Hellman & Associates

Aerial and Scissor Lifts

Aerial and scissor lifts are both useful tools in elevating personnel to perform work at heights safely. Aerial lifts are those types of lifts with an extensible boom platform, including boom lifts, bucket trucks, etc. whereas scissor lifts are those that stay within the base platform and do not extend beyond that platform. If used correctly, both can be very useful, however if not used properly there is a risk of falls or other injuries to the user of the lift.


Only trained and authorized personnel should operate an aerial or scissor lift. Trained individuals should recall specific procedures for electrical hazards, fall and falling object hazards, hazard recognition, correct operation procedures, proper vehicle inspection procedures, manufacturer requirements, and environmental hazards before operating an aerial or scissor lift.

    Fall Protection

    While both aerial and scissor lifts are equipped with guardrail systems, extensible boom-type aerial lifts require a personal fall arrest system (i.e. harness and lanyard) to be worn while working in the lift. Scissor lifts do not require personal fall arrest unless it is required by your employer/contractor.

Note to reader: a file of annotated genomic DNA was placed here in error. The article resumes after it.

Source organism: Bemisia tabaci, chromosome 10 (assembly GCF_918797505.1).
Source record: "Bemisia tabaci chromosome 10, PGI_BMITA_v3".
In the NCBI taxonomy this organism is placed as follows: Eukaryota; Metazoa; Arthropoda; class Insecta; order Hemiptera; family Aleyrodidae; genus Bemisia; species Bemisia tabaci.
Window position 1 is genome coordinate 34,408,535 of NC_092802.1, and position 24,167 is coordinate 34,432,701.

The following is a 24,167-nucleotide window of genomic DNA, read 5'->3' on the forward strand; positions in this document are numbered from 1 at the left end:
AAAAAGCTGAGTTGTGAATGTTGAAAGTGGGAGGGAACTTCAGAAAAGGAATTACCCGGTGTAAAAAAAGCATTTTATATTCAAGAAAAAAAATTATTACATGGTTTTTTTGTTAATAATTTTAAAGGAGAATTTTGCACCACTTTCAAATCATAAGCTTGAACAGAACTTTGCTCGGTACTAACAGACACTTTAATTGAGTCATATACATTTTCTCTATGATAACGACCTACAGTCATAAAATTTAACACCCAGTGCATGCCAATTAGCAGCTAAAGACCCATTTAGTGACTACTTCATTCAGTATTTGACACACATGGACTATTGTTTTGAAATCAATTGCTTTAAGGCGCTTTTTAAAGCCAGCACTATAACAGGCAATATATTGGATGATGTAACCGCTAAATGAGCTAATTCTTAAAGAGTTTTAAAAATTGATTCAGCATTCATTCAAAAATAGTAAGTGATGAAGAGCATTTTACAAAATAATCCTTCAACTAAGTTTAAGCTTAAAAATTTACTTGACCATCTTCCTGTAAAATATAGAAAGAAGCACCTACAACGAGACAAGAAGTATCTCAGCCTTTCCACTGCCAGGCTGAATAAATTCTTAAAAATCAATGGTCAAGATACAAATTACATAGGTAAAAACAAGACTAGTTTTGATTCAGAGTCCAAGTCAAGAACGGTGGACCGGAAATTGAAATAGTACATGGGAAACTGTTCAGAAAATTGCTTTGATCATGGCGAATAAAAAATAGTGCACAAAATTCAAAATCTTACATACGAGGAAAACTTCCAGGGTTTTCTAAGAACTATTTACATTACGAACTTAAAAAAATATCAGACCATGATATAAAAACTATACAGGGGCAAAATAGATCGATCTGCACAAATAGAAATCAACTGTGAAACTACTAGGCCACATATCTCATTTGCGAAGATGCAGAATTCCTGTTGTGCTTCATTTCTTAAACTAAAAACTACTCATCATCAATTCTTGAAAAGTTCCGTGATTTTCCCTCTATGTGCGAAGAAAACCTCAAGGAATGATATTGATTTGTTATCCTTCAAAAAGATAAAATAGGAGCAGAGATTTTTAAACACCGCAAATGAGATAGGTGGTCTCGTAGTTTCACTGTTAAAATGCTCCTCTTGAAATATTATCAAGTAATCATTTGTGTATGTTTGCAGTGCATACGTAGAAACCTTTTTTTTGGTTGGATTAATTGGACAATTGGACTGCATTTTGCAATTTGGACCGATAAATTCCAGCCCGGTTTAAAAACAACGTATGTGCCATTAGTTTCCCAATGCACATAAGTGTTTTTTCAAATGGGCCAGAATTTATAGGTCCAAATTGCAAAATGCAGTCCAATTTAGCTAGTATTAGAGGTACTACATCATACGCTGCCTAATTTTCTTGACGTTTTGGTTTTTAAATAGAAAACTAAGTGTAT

While operating in a lift ensure that access gates are closed, and stand firmly on the floor of the lift platform. If the lift cannot reach the desired position, never climb or lean over the guardrails. In addition, the use of planks, ladders, or other devices as a working position is prohibited. If required for the type of lift, ensure personal fall arrest equipment is visually inspected and the lanyard is attached only to an approved tie off point located inside the lift.

      Safe Operating Tips

      When operating an aerial or scissor lift it is important to follow these key safety tips while traveling or loading:

      • Perform a daily inspection on all equipment prior to use. Look for things such as emergency controls, guardrail systems, fluid levels, leaks, wheels, battery, lower-level controls, horn, gauges, lights, backup alarms, steering, brakes.
      • Check the work area before using the lift for drop-offs, holes unstable surfaces, ceiling heights, slopes, debris, obstructions, overhead electrical power lines, overhead obstructions, weather conditions, and the proximity to the work performed.
      • Do not exceed the load-capacity limits. This includes the weight of the worker weight, tools, and materials;
      • Do not use the lifts as a crane under any circumstance;
      • Do not drive with the lift platform raised unless specifically stated by the manufacturer;
      • Only operate lower-level controls with permission from the worker(s) in the lift unless there is an emergency;
      • Set outriggers on pads or on a level solid surface if equipment is designed with outriggers;
      • Set up work zone warnings, signs, and cones when necessary;
      • Avoid operation in high wind conditions; and
      • Never override hydraulic, mechanical, or electrical safety devices.